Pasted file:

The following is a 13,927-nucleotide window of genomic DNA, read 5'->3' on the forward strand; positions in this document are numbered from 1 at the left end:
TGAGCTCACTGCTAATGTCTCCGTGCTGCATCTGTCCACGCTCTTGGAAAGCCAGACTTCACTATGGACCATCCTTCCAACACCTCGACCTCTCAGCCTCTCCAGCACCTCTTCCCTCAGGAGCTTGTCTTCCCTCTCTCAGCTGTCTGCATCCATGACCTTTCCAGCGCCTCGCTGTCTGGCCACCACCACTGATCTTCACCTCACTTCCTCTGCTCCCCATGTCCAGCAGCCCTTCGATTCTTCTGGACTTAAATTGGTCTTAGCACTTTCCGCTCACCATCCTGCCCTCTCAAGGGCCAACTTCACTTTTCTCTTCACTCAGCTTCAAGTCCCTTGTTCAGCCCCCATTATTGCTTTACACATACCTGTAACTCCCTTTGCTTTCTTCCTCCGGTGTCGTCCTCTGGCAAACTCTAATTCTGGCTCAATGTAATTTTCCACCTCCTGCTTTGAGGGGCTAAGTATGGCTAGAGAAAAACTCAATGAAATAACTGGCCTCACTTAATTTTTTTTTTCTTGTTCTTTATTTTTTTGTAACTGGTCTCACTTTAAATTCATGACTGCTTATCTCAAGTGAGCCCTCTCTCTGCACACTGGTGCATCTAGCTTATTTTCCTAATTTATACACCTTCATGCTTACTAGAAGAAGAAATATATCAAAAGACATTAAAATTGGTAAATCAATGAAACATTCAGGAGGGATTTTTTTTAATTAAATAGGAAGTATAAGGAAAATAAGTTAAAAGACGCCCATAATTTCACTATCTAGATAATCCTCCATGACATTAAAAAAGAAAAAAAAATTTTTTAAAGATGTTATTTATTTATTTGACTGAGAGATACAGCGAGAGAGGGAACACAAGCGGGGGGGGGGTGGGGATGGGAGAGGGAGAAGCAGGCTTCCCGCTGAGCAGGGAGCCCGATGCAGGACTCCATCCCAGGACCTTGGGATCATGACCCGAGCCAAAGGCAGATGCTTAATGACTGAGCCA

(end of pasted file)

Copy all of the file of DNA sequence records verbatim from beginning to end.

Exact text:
The following is a 13,927-nucleotide window of genomic DNA, read 5'->3' on the forward strand; positions in this document are numbered from 1 at the left end:
TGAGCTCACTGCTAATGTCTCCGTGCTGCATCTGTCCACGCTCTTGGAAAGCCAGACTTCACTATGGACCATCCTTCCAACACCTCGACCTCTCAGCCTCTCCAGCACCTCTTCCCTCAGGAGCTTGTCTTCCCTCTCTCAGCTGTCTGCATCCATGACCTTTCCAGCGCCTCGCTGTCTGGCCACCACCACTGATCTTCACCTCACTTCCTCTGCTCCCCATGTCCAGCAGCCCTTCGATTCTTCTGGACTTAAATTGGTCTTAGCACTTTCCGCTCACCATCCTGCCCTCTCAAGGGCCAACTTCACTTTTCTCTTCACTCAGCTTCAAGTCCCTTGTTCAGCCCCCATTATTGCTTTACACATACCTGTAACTCCCTTTGCTTTCTTCCTCCGGTGTCGTCCTCTGGCAAACTCTAATTCTGGCTCAATGTAATTTTCCACCTCCTGCTTTGAGGGGCTAAGTATGGCTAGAGAAAAACTCAATGAAATAACTGGCCTCACTTAATTTTTTTTTTCTTGTTCTTTATTTTTTTGTAACTGGTCTCACTTTAAATTCATGACTGCTTATCTCAAGTGAGCCCTCTCTCTGCACACTGGTGCATCTAGCTTATTTTCCTAATTTATACACCTTCATGCTTACTAGAAGAAGAAATATATCAAAAGACATTAAAATTGGTAAATCAATGAAACATTCAGGAGGGATTTTTTTTAATTAAATAGGAAGTATAAGGAAAATAAGTTAAAAGACGCCCATAATTTCACTATCTAGATAATCCTCCATGACATTAAAAAAGAAAAAAAAATTTTTTAAAGATGTTATTTATTTATTTGACTGAGAGATACAGCGAGAGAGGGAACACAAGCGGGGGGGGGGTGGGGATGGGAGAGGGAGAAGCAGGCTTCCCGCTGAGCAGGGAGCCCGATGCAGGACTCCATCCCAGGACCTTGGGATCATGACCCGAGCCAAAGGCAGATGCTTAATGACTGAGCCA